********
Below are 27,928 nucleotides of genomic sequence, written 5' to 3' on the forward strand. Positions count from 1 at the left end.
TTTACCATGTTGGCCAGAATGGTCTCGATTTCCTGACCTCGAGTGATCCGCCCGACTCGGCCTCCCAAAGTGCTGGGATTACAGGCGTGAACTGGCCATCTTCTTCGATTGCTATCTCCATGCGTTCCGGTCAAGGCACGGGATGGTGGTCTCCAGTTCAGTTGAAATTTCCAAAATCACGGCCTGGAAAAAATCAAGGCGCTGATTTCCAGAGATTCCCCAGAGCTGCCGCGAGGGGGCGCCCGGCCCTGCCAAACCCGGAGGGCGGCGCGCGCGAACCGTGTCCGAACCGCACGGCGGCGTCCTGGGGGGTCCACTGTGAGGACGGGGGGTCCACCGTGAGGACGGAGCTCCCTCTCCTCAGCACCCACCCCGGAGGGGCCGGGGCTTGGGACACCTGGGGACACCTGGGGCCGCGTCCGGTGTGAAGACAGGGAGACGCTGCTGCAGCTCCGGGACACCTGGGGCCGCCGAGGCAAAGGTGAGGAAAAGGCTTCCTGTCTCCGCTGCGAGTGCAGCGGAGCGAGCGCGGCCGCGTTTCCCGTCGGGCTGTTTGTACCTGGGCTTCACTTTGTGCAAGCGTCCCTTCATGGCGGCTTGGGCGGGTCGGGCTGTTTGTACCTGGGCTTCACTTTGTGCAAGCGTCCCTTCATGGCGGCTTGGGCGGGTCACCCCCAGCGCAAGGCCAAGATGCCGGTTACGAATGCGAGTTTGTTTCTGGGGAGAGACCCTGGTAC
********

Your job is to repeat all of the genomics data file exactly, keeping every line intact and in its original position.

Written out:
Below are 27,928 nucleotides of genomic sequence, written 5' to 3' on the forward strand. Positions count from 1 at the left end.
TTTACCATGTTGGCCAGAATGGTCTCGATTTCCTGACCTCGAGTGATCCGCCCGACTCGGCCTCCCAAAGTGCTGGGATTACAGGCGTGAACTGGCCATCTTCTTCGATTGCTATCTCCATGCGTTCCGGTCAAGGCACGGGATGGTGGTCTCCAGTTCAGTTGAAATTTCCAAAATCACGGCCTGGAAAAAATCAAGGCGCTGATTTCCAGAGATTCCCCAGAGCTGCCGCGAGGGGGCGCCCGGCCCTGCCAAACCCGGAGGGCGGCGCGCGCGAACCGTGTCCGAACCGCACGGCGGCGTCCTGGGGGGTCCACTGTGAGGACGGGGGGTCCACCGTGAGGACGGAGCTCCCTCTCCTCAGCACCCACCCCGGAGGGGCCGGGGCTTGGGACACCTGGGGACACCTGGGGCCGCGTCCGGTGTGAAGACAGGGAGACGCTGCTGCAGCTCCGGGACACCTGGGGCCGCCGAGGCAAAGGTGAGGAAAAGGCTTCCTGTCTCCGCTGCGAGTGCAGCGGAGCGAGCGCGGCCGCGTTTCCCGTCGGGCTGTTTGTACCTGGGCTTCACTTTGTGCAAGCGTCCCTTCATGGCGGCTTGGGCGGGTCGGGCTGTTTGTACCTGGGCTTCACTTTGTGCAAGCGTCCCTTCATGGCGGCTTGGGCGGGTCACCCCCAGCGCAAGGCCAAGATGCCGGTTACGAATGCGAGTTTGTTTCTGGGGAGAGACCCTGGTAC